In re Estate of Giventer

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Justia Opinion Summary

The Supreme Court affirmed in part and reversed in part the judgment of the county court denying petitions to recover fees and expenses incurred by a nominated personal representative and his attorney who unsuccessfully probated a will that the attorney drafted, holding that the court's reasons for denying fees and expenses for services after the decedent's death were legally erroneous.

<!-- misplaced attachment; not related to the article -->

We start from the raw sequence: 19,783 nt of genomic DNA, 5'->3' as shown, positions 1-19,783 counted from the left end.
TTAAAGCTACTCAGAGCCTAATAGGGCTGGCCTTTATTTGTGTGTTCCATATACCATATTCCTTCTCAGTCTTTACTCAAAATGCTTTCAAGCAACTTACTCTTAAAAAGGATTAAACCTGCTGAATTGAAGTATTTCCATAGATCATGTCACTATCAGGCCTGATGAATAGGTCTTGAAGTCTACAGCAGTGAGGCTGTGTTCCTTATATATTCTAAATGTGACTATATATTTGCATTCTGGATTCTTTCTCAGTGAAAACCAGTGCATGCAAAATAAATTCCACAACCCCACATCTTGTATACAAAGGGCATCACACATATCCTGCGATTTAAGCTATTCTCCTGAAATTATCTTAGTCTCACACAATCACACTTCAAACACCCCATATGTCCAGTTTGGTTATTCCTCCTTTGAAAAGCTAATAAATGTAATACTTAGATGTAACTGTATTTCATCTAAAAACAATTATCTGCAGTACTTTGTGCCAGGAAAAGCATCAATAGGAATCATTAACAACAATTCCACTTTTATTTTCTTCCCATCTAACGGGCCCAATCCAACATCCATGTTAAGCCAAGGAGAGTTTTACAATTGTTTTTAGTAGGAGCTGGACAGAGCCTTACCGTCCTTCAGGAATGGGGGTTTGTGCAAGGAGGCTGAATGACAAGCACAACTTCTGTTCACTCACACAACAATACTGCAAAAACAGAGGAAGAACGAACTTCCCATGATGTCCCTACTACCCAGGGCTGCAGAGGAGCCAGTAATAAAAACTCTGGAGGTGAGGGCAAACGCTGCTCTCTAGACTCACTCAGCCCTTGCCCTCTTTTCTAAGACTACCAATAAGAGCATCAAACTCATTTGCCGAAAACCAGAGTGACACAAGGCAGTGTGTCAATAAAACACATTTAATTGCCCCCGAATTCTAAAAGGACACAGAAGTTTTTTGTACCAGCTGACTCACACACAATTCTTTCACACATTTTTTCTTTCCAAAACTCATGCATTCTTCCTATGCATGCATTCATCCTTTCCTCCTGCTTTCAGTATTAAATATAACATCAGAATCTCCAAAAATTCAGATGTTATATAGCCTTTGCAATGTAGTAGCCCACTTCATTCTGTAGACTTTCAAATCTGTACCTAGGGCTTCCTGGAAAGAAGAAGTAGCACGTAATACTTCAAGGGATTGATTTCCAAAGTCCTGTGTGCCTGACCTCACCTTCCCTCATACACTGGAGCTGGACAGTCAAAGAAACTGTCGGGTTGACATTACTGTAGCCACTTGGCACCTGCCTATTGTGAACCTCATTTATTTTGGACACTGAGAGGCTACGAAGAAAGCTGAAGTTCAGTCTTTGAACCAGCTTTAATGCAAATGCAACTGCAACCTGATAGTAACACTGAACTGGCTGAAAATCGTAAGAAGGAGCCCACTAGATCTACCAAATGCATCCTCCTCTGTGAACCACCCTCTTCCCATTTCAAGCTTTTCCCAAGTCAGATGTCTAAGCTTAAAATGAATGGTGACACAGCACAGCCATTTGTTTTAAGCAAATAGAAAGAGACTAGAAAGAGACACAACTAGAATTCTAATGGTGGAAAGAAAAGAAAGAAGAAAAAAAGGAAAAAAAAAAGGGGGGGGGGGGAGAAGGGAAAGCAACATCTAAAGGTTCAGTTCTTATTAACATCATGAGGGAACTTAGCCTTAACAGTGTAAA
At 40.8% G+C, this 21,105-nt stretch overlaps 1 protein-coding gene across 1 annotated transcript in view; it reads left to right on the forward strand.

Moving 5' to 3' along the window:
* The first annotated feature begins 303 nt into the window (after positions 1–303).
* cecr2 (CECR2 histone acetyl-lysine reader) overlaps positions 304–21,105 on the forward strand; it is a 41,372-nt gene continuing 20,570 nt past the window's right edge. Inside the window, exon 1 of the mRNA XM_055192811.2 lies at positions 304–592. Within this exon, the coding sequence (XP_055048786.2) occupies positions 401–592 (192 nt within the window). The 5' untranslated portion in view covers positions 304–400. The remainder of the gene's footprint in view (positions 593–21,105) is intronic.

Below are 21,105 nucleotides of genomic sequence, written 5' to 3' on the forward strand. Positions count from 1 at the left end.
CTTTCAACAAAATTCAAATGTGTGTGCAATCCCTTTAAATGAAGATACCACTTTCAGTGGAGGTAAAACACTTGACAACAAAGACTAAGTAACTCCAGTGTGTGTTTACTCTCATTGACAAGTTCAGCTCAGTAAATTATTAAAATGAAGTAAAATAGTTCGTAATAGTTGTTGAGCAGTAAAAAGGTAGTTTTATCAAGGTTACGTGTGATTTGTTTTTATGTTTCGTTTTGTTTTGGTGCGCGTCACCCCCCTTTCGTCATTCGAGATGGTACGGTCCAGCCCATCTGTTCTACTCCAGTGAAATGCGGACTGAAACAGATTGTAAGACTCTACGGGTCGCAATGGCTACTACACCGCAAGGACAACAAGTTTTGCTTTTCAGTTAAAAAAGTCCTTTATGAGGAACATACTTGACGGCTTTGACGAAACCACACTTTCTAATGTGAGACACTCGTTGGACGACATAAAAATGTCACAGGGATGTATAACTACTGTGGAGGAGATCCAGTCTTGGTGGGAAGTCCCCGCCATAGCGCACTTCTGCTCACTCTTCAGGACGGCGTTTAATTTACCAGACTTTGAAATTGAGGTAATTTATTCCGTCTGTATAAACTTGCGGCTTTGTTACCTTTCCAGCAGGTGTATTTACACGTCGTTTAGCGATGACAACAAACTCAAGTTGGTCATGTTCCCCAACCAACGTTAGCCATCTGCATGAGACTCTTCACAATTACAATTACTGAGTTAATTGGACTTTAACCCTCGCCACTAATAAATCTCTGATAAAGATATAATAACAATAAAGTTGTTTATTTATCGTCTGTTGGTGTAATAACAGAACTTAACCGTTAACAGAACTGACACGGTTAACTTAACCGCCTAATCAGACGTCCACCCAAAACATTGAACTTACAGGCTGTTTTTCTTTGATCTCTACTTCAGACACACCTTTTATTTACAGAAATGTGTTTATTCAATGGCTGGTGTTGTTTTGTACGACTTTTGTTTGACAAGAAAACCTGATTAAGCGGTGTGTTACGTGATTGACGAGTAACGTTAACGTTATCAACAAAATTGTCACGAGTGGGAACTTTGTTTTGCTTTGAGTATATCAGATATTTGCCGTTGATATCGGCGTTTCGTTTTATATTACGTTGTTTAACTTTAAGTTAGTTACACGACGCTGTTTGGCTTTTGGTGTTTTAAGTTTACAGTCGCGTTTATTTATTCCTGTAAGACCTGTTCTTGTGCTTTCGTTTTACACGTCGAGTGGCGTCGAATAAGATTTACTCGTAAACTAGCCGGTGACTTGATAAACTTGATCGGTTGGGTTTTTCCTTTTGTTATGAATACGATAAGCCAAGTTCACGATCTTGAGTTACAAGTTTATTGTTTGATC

The Supreme Court reversed the county court's denial of compensation for actions taken after the decedent's death and remanded the case, holding (1) the county court did not err in finding that claims for fees and expenses from the estate for services performed by the attorney prior to the decedent's death were time barred; (2) the court's reasons for denying expenses and fees for services after the decedent's death were erroneous; and (3) the remaining requests for relief were not supported by a discernible legal argument.